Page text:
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My problem is, I have a bunch of classes that extend Struct.new. And now I need add a common class method to all of them. If Struct was a 'normal' superclass, I would be able to define a class method on it and then every subclass would also have that method.

Given, that it is not, how do I replicate this behaviour? For example,

class Foo < Struct.new(:foo); end
Foo.respond_to?(:perform) #=> true
class Bar < Struct.new(:bar); end
Bar.respond_to?(:perform) #=> true
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Define it in a module and include to your subclasses. –  Sergio Tulentsev Jul 19 '12 at 18:32
    
This was my initial approach, but it is error prone. –  Paulo Casaretto Jul 19 '12 at 19:10

1 Answer 1

up vote 2 down vote accepted

Why can't you define a method on Struct?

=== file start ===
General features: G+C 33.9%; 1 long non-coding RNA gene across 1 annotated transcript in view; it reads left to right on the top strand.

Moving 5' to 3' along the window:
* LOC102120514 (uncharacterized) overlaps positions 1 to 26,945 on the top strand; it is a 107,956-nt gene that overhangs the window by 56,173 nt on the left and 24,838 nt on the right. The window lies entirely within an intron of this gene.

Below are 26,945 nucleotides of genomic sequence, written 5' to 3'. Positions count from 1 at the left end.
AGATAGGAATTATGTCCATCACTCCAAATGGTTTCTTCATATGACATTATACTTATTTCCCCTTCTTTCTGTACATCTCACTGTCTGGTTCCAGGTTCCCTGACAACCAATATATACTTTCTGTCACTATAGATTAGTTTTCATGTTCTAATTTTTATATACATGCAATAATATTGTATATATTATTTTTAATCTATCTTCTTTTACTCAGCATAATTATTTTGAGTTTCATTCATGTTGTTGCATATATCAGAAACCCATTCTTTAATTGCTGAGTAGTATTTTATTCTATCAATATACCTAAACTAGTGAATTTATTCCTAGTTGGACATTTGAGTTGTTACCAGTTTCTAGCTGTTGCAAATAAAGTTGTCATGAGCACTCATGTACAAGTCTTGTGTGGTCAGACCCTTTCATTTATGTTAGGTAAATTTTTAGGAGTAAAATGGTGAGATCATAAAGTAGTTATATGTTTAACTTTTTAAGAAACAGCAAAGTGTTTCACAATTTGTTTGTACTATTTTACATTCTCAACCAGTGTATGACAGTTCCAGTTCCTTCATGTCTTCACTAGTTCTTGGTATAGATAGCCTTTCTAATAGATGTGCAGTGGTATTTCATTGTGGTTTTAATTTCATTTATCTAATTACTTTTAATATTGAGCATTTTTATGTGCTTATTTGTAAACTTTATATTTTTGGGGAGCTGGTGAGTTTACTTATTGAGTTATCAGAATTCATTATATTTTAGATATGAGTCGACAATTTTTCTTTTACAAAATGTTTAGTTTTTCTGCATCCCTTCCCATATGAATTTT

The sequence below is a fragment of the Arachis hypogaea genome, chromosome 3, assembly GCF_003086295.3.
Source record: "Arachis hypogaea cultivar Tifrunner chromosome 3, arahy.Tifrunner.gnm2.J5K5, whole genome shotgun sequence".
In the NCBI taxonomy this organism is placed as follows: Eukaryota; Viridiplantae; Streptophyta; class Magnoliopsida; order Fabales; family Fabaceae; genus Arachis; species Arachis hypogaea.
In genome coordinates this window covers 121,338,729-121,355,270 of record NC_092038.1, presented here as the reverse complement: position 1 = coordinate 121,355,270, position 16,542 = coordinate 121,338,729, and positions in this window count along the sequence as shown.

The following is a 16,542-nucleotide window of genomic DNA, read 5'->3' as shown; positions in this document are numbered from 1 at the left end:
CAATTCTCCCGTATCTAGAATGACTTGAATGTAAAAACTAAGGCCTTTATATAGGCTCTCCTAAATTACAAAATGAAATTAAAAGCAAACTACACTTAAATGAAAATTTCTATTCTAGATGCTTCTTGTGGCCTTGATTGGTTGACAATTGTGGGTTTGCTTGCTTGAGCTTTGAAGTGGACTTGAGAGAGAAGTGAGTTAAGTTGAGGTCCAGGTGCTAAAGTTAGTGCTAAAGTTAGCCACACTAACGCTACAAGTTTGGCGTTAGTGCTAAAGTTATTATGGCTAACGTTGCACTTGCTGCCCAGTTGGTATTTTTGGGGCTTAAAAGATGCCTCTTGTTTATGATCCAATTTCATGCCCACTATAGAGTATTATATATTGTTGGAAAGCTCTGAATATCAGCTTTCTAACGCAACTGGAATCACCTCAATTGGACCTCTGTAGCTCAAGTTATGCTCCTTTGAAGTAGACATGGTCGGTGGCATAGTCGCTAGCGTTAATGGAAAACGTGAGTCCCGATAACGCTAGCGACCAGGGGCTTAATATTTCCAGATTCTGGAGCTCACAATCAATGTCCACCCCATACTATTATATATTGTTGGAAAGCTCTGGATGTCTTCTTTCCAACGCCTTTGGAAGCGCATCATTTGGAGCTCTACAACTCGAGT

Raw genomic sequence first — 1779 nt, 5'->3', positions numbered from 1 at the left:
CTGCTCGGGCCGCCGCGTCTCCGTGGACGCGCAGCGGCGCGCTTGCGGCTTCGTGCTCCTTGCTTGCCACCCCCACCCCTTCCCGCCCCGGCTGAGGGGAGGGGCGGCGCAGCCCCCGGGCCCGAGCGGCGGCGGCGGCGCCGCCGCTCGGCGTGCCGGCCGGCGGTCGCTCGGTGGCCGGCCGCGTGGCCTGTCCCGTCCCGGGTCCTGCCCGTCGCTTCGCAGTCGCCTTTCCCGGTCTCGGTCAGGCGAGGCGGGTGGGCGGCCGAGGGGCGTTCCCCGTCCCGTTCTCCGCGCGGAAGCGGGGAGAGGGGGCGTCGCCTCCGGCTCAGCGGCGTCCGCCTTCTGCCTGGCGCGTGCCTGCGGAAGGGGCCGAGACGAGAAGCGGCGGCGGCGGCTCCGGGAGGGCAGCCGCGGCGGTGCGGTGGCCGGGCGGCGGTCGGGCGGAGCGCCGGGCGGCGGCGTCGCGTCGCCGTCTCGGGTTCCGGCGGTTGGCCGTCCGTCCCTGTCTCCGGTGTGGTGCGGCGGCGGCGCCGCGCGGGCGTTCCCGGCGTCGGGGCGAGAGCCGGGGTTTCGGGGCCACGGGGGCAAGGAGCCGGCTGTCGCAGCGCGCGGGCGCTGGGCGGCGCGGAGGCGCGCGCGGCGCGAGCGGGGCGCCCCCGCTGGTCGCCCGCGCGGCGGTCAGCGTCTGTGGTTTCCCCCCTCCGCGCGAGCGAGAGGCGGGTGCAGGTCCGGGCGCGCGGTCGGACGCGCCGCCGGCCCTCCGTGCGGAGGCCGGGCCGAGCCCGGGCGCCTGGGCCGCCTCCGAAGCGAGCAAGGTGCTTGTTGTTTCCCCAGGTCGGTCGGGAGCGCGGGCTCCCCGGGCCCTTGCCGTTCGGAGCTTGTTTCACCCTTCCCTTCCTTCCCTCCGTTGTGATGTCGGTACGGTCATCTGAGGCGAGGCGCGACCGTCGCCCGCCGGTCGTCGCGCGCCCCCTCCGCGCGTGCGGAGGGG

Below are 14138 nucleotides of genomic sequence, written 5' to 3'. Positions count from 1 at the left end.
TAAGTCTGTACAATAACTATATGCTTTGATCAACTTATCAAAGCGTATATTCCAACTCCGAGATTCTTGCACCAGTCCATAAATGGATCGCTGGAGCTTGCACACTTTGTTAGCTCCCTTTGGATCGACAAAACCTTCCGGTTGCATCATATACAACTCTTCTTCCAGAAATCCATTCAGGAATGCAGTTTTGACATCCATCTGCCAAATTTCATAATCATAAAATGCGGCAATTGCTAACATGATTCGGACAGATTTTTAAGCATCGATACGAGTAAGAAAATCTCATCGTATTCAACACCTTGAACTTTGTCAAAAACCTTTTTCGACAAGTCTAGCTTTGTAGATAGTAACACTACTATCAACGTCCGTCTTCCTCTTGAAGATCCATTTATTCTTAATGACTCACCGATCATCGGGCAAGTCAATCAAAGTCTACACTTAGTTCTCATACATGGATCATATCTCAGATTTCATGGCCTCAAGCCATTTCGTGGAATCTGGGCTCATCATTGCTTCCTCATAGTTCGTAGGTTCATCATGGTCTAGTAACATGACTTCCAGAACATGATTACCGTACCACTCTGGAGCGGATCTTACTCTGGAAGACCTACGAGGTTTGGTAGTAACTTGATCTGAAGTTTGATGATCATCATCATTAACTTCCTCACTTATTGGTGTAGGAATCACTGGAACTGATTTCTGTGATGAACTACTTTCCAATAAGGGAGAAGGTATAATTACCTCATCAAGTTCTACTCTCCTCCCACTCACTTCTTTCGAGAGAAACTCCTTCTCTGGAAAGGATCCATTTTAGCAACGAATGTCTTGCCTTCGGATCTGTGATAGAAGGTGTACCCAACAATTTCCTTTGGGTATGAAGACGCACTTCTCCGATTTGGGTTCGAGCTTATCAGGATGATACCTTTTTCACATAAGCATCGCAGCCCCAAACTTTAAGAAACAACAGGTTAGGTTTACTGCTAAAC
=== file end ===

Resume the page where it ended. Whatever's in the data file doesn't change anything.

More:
def Struct.perform
end

class Foo < Struct.new(:foo); end
Foo.respond_to?(:perform) #=> true
class Bar < Struct.new(:bar); end
Bar.respond_to?(:perform) #=> true
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So simple. Thanks! But how is this different from class Struct; def perform; end; end ? –  Paulo Casaretto Jul 19 '12 at 19:25
1  
That would add an instance method –  Frederick Cheung Jul 19 '12 at 20:01
    
Oops, i meant class Struct; def self.perform; end; end –  Paulo Casaretto Jul 20 '12 at 1:17
    
As far as the method itself goes, basically the same. There are some differences regarding constant lookup since in the latter case the lexical scope is the Struct class whereas in the former it's the top level –  Frederick Cheung Jul 20 '12 at 7:42
    
Yeah, this was a stupid question. I dont know what happened but I can swear the first time I tried the latter case it did not work. Thanks for taking the time and answering. –  Paulo Casaretto Jul 20 '12 at 13:03

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